FONEL President Vince Morris testified at the DC Council Committee on Libraries, Parks, and Recreation on March 29, 2012. His testimony is below:  Hello Chairman Wells and other members of the committee My name is Vincent Morris and I am testifying in my role as the President of the Friends of the Northeast Library.

The Friends is a non-profit that works on behalf of the branch to raise money and awareness while also seeking ways to increase usage within the community.

Although I am speaking on behalf of the Friends, I am also a parent and a frequent library visitor who can attest first hand to the many ways in which this branch has played a part in the broader hill neighborhood.

On many days the library is packed with toddlers, either with their parents or other caregivers.

An entire generation of young children on the hill can probably talk about the music and movement classes they participate in, one of the most popular activities at the branch each weekend.

I'd also bet that hundreds of young children in Ward 6 got their first library card came from Northeast and can probably show off some of the elaborate art work or designs they built with construction paper or popsicle sticks or pipe cleaners during the frequent kids’ activities at the Northeast branch.

Despite all that, the branch itself is in sorry shape. The plumbing is bad, at least one bathroom has been out of commission for many years, the elevator moves imperceptibly slow, the carpet is worn through in some places and furniture is broken or missing.

That doesn't even touch on my biggest frustration with the branch which is the chronic leaks in the roof during the last several years.

Despite DCPL investing $1.5 million for a total exterior renovation in 2009, water has during the last two years repeatedly leaked into the library - flooding the children's area and gushing downstairs to the storage area used in the basement by the Friends.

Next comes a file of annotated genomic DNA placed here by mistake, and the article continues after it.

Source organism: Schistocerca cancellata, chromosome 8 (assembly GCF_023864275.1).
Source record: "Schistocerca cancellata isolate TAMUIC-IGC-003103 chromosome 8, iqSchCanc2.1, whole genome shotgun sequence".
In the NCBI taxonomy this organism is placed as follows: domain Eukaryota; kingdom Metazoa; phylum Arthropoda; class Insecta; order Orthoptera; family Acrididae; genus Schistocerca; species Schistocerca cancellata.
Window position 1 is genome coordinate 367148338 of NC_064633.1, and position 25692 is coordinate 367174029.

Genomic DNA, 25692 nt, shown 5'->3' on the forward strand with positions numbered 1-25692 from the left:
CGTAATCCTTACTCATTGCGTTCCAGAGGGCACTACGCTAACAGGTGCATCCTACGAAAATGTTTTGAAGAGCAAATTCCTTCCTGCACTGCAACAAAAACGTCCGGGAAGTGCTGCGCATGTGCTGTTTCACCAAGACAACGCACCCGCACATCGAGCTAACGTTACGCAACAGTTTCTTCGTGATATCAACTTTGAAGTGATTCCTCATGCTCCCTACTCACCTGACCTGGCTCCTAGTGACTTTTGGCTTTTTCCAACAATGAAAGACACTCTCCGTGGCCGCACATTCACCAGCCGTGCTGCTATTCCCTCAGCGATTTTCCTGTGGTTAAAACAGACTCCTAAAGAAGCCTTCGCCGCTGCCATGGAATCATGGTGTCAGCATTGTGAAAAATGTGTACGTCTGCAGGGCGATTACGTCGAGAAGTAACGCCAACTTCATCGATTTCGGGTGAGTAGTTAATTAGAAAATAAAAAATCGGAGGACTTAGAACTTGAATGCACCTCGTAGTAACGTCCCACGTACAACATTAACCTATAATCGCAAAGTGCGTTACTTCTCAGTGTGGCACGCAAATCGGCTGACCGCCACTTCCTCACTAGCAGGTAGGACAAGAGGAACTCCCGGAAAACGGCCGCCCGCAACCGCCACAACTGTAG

Those periodic floods have ruined hundreds of books, most of which belong to the Friends. Of course, those same books are the primary source of income for us to invest into the branch.

More damaging during last year’s flood was the closure of the children's area. Although it has reopened, if you visited the library today you'd see the second floor ceiling is water stained in multiple places.

Thankfully there is hope for progress. After multiple delays, a larger interior renovation is on the way.

I am disappointed that only $10 million has been set aside to accomplish it. Although it sounds like a lot at first blush, it is a drop in the bucket compared to what has been spent in other parts of the city and compared to what would be required to do a proper full scale renovation.

For example, the Georgetown Library has turned its attic space in a wonderful space for history and surplus books and prints from the Washingtonia collection of the main Martin Luther King Library. At NE, which also has a large sized attic, that same space is going to be used – according to the renovation specs – for nothing more than cooling and heating vents.

The proposal renovation concept, which at this point is largely set in stone, does not do justice to the history behind the Northeast branch and the compelling need to restore the branch to its one-time grandeur.

It's my hope that if any additional funds are available that this project could be revised upwards so that a proper renovation can be accomplished.

Aside from our sense that we may be missing an opportunity during this renovation, I was say that the Friends and most other neighbors of the branch are largely satisfied with the direction of the DCPL and I give Director Ginnie Cooper credit for that. We have noticed improvements in library branches across the city and Washington is a better place for all that.

Additionally, we are happy that the budget right now is protecting six-day a week service at the branches and that needed renovations are happening at other locations around the District.

Thanks for your time and I am happy to answer any questions.

Leave a Reply.